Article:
Recent editorials from Louisiana newspapers:


Jan. 26

The Advocate on the local implications of President Joe Biden’s U.S. immigration policy:

President Joe Biden’s first days in office signaled a welcome shift in U.S. immigration policy that may yet benefit Louisiana residents like Djibril Coulibaly, whose 19 years as a French teacher in places like St. Landry and Lafourche parishes have benefited our state and bolstered its shared culture.

Coulibaly, born in Mali, has taught French language in public schools since 2001, initially through the state-supported Council on Development of French in Louisiana, but since 2007, when his CODIFIL contract concluded, under an H-1B visa. That visa was imperiled by administrative error in 2010, and Coulibaly, a former U.S. Peace Corps interpreter, has sometimes struggled to keep intact his right to work in Louisiana. He’s never missed a meeting with immigration officials, Coulibaly’s supporters say.

Nonetheless, Coulibaly was inexplicably rounded up in December by immigration officials at his place of work, a Lafourche elementary school, and taken to federal confinement. Expulsion from the U.S. and return to Mali appeared imminent.

Imminent, it seems, until it was not. Early this month, Coulibaly’s attorney was informed by telephone that her client would be released without explanation the next day. That’s the life some of Louisiana’s productive visitors must live.

Coulibaly may have benefited from friends, colleagues and neighbors who’ve befriended him and worked passionately on his behalf. Warren Perrin, a CODIFIL board member, said supporters included the offices of U.S. Reps. Clay Higgins, R-Lafayette, and Garret Graves, R-Baton Rouge, and other elected leaders.

In that he could marshal such formidable support, Coulibaly was fortunate, though to measure by his prison exit — he wore an ankle monitor and tested positive for COVID-19, while en route home — he might not have appeared lucky at all. Many guest workers in Louisiana, including those in the building trades, seafood industry and health care fields, might have fared worse.

About 4% of Louisiana people are immigrants, many from Mexico, Central America and Southeast Asia. About 40% are naturalized citizens and their educational attainment is similar to that of native Louisianians. Many take jobs others won’t by inclination or can’t by training and preparation.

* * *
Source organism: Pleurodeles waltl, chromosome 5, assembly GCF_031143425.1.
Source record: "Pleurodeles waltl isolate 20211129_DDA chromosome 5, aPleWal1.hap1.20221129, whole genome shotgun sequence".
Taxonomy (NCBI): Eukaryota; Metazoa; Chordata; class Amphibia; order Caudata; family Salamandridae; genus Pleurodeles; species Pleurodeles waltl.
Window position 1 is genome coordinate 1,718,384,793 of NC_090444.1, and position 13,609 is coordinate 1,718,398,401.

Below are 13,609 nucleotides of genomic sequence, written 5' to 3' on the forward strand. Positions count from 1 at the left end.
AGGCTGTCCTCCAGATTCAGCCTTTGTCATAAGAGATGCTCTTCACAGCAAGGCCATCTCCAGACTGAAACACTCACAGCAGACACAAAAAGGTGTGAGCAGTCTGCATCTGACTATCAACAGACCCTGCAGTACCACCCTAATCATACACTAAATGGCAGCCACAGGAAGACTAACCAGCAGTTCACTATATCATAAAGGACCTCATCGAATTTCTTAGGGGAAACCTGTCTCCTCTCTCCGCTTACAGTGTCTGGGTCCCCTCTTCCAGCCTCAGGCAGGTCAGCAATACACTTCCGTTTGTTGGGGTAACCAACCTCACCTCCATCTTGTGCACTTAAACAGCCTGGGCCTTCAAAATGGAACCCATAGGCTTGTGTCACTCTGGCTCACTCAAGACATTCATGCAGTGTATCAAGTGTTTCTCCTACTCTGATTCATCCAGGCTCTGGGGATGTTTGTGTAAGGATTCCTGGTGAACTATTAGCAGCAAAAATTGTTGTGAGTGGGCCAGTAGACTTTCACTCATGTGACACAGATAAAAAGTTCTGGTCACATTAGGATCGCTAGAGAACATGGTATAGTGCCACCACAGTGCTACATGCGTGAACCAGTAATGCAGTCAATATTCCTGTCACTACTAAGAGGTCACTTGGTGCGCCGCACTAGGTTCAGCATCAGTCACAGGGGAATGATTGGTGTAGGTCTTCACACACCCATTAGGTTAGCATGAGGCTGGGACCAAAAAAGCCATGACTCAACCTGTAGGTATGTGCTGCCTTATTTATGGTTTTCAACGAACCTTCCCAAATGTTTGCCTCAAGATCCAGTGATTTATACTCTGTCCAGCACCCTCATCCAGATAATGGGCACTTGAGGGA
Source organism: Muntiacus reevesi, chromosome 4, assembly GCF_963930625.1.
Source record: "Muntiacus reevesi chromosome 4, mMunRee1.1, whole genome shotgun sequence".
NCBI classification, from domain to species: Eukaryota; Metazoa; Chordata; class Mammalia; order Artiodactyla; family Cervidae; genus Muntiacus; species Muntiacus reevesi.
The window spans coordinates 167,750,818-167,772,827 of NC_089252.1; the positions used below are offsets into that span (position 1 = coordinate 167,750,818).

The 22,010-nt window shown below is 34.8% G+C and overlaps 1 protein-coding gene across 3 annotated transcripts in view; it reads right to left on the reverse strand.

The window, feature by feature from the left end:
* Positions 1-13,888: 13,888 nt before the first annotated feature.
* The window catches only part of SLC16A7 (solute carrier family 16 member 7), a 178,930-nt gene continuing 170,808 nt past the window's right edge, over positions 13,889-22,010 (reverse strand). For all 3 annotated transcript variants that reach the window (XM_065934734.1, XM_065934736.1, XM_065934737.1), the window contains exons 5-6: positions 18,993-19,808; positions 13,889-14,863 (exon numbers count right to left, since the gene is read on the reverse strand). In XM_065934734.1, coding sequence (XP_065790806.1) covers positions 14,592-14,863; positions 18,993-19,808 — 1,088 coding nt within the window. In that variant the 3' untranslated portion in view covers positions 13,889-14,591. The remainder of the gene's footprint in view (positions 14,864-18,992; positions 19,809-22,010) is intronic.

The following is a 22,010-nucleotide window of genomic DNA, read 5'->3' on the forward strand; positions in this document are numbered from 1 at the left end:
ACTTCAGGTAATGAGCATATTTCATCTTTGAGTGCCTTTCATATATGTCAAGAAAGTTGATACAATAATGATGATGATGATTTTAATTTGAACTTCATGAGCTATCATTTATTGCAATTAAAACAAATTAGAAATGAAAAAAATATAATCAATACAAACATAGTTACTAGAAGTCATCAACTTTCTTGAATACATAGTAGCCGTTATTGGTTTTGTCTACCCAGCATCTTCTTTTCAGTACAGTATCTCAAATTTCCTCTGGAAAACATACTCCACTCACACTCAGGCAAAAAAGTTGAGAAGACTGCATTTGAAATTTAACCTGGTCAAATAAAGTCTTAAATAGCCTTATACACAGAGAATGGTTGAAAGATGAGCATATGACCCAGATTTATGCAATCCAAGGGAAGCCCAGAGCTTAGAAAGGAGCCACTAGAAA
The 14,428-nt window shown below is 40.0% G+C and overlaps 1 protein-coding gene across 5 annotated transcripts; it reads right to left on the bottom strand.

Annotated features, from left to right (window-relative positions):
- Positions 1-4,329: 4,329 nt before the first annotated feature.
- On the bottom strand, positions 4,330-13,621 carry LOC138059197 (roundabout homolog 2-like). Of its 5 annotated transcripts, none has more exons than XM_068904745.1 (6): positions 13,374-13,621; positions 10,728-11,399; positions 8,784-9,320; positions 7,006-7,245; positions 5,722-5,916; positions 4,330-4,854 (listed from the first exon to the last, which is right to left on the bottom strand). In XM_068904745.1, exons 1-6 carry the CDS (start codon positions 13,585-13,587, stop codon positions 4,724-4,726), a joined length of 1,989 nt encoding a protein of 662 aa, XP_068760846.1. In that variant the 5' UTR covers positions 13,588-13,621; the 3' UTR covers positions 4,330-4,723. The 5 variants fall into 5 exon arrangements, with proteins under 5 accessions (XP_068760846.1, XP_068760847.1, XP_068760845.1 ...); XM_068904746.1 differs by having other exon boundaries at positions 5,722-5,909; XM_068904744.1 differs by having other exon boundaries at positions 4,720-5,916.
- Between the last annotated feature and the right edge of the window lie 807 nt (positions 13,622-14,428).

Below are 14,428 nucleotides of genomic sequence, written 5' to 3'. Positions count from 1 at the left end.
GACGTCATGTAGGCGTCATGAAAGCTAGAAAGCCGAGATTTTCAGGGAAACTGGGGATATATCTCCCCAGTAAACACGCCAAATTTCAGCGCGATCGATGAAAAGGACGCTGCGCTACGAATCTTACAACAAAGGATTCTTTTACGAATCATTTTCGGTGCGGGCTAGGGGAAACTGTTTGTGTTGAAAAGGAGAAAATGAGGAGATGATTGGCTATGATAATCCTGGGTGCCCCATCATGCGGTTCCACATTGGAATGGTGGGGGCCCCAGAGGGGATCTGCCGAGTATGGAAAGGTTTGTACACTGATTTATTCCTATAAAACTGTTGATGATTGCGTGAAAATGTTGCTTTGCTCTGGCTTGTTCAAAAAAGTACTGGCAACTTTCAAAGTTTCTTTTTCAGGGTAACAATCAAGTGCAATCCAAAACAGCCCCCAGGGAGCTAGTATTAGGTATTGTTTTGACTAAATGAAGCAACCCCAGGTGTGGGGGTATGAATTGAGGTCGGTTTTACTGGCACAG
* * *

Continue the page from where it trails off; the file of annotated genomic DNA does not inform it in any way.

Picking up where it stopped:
As a French teacher, Coulibaly serves in a role most native Louisianians cannot do. If he were not teaching French in Lafourche, the job may go unfilled. Moreover, his native French speaker status aligns with CODIFIL’s goal of more than 50 years — to attract native speakers here to teach students whose family and cultural lineage is oftentimes Cajun or Creole French.

Presidents Ronald Reagan, G.H.W. Bush and George W. Bush encouraged relaxed borders to attract skilled and willing workers to the U.S., which is “graying” because of lower birth rates and fewer naturalizations. We need good people. If Biden can pry open the nation’s doors to them, safely and compassionately, he will create advantages for America and Louisiana.



Jan. 25

The Advocate on the pandemic's lasting effects on Louisiana's famous festivals:

Early in 2020, we were shocked and stunned when it was suggested that we stay inside our own homes and shut down businesses except for essential services.

It is early 2021 and though it has been months since we had the stay-home orders, some things are beginning to feel familiar.

Our state hosts more than 400 festivals annually. They are an important part of our culture. We have not finished the first month of the year and we have already heard that some of our favorite events have been postponed.

The 2021 French Quarter Festival was scheduled for April 8-11. Now, it will be held Sept. 30 through Oct. 3. The 2021 New Orleans Jazz & Heritage Festival was officially postponed from its usual April-May weekends to Oct. 8-17. While there is some question whether the second festival weekend will be three or four days, the idea of a fall jazz fest would have been unthinkable not long ago.

It is affecting festivals and celebrations throughout the state: In Scott, in Lafayette Parish, the Boudin Festival has been postponed from April to Sept. 24-26.

Even with fall events, the coronavirus is likely to have an impact, meaning scaling back and putting health and safety guidelines in place.

“We’re going to remain flexible and continue to work in tandem with our community leaders and make sure that we have an event that keeps in mind social distancing and masking and some things that still may be required,” Emily Madero, of the French Quarter Festival, told WWL-TV. “We want to make sure that people can spread out and feel safe, and we are looking into potentially reducing our footprint slightly.”

“We are all ready to get together again and share that special spirit that lives at Jazz Fest,” producer/director Quint Davis said in a statement. “Your health, along with the health of our musicians, food and crafts vendors, and all of the folks that work to make the magic happen, remains the priority as we plan the return of Jazz Fest.”

Scott officials said the decision was “for the health and safety of all festival and city guests, volunteers, vendors, and staff.”

Fortunately, more people in Louisiana are getting virus vaccines, protecting more citizens from the ravages of the coronavirus and getting us closer to the community immunity we need to help us get beyond this horrible stretch. Unfortunately, since late November our new COVID-19 cases and the number of deaths have been increasing because the virus is extremely contagious and not enough people are doing the basics to limit community spread.

We cannot have it both ways. We cannot flaunt legitimate public health emergency guidelines and return to our normal diet of spring, summer and fall festivals, entertainment and fun.